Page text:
netsh int ip reset
    ipconfig /release
    ipconfig /renew
    netsh interface ipv4 reset
    netsh interface ipv6 reset
    reset ipconfig /flushdns
  3. Restart your computer.

Check to see if the issue persists.

Clearing Chrome’s Host Cache

Your Google Chrome client holds a record of DNS entries to save looking them up every time which reduces the loading time of the website. However, sometimes this feature can actually do more harm than good as it contains corrupted and bad DNS Cache data as well. You can easily clear your Google Chrome’s cache, follow the steps below:

  1. Open your Google Chrome.
  2. In the URL Section put this URL and press Enter.
  3. This should open Google Chrome‘s Host resolver cache page. Now Simply click “Clear Host Cache”
    Clearing Host cache
  4. Restart your Google Chrome and check to see if you can access the website again.

Resetting your Network adaptor and driver

If the method for resetting your Network Doesn’t work for you. You can try this method as it’s built-in Windows and it’s a little more aggressive in resetting as it also resets your Network Adaptor’s driver. Follow the steps below:-

  1. On the right corner of the taskbar, click on the Wi-Fi network icon.
  2. Click “Network & Internet Settings”. Head over to the “Status” tab.
    Opening Network & Internet Settings
  3. Click “Network reset” and then press “Restart now”.
    Resetting Network
  4. After restarting check to see if the issue is resolved.

Setting DNS Client Service to “Automatic”

DNS Client service is responsible for keeping DNS cache, it caches DNS and registers them. This service can be stopped by a bad tweaking program or a 3rd-party program. If this service is disabled, your Google Chrome will give you errors such as:-



You can easily fix this issue by configuring your DNS Client Service. We have saved you a lot of hassle by creating some commands for you to execute and easily set the parameters for this service. To set the service as automatic follow these steps:-

  1. Hold the Windows Key and Press X. Choose Command Prompt (Admin) or PowerShell (Admin).
  2. Type the following commands one by one to revert the parameters of this service.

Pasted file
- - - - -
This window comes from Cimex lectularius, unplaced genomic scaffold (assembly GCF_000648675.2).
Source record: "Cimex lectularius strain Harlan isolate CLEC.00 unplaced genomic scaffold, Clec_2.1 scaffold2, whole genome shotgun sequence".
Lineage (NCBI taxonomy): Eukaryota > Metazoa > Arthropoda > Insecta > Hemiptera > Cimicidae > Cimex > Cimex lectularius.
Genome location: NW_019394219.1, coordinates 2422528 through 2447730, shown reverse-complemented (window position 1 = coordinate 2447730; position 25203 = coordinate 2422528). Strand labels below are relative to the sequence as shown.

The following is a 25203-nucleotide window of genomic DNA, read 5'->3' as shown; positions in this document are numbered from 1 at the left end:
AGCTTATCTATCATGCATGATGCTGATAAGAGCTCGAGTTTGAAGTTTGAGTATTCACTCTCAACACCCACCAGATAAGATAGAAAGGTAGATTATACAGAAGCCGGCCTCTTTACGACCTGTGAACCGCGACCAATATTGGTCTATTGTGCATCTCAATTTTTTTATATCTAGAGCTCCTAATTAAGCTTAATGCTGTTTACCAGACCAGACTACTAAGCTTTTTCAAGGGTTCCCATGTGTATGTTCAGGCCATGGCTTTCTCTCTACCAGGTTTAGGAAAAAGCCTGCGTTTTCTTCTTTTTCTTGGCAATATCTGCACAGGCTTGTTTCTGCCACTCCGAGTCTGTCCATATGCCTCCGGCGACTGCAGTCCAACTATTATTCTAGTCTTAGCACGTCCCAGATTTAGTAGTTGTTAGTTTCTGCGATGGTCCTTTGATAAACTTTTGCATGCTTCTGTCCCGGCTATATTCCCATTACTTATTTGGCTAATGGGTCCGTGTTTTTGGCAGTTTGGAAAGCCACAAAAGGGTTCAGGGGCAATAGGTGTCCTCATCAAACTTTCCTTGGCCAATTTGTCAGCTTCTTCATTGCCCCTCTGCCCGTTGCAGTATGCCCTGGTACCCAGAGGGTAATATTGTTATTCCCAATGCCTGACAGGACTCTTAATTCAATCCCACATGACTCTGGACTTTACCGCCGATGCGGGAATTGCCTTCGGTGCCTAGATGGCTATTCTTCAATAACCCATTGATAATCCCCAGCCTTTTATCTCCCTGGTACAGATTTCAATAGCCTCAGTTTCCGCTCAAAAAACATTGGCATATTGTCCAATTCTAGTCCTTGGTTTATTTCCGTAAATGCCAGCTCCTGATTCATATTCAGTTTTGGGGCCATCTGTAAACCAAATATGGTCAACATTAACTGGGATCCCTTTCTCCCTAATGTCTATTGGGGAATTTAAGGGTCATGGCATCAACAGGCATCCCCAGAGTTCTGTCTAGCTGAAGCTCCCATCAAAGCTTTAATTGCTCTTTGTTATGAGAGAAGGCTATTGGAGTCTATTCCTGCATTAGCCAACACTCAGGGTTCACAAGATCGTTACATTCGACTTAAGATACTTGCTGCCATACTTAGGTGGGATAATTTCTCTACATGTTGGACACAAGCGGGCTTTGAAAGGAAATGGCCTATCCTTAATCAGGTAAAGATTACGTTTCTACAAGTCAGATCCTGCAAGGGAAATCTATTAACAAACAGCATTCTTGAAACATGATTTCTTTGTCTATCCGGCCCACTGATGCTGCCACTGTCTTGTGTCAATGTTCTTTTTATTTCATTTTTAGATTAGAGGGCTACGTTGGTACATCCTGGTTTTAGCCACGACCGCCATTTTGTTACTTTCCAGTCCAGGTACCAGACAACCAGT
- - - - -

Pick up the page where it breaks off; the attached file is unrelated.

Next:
sc config Dnscache start= auto
    sc start Dnscache
  3. Restart your computer and check to see if the issue still persists.

Removing Proxy Settings

Your Windows LAN Proxy settings can also be the culprit. You can follow these steps to remove any possible proxy settings applied on your adaptor/driver:

  1. Press and hold the Windows key and press the R key. This should open the Run program.
  2. Type “inetcpl.cpl” and press the enter key to open the Internet Properties.
  3. Once the Internet Properties window pops up head over to the “Connections” tab and press “LAN Settings”.
  4. Now make sure to un-check all the options and press OK.
    Unchecking Proxy Settings
  5. Restart your computer and check if the issue persists.


Sometimes your firewall can actually block Google Chrome from accessing the servers. This can be a false positive as Google Chrome is a trusted browser. In that case, you can follow this tutorial (here) on how to whitelist Google Chrome from your Firewall.

Frequently Asked Questions

Why am i getting the DNS_PROBE_FINISHED_NXDOMAIN ?

Your browser is unable to resolve the website / domain that you are trying to access. This can either be an issue with a misconfigured DNS at the server-level or your DNS Resolvers are down.

Kevin Arrows
Kevin is a dynamic and self-motivated information technology professional, with a Thorough knowledge of all facets pertaining to network infrastructure design, implementation and administration. Superior record of delivering simultaneous large-scale mission critical projects on time and under budget.

Expert Tip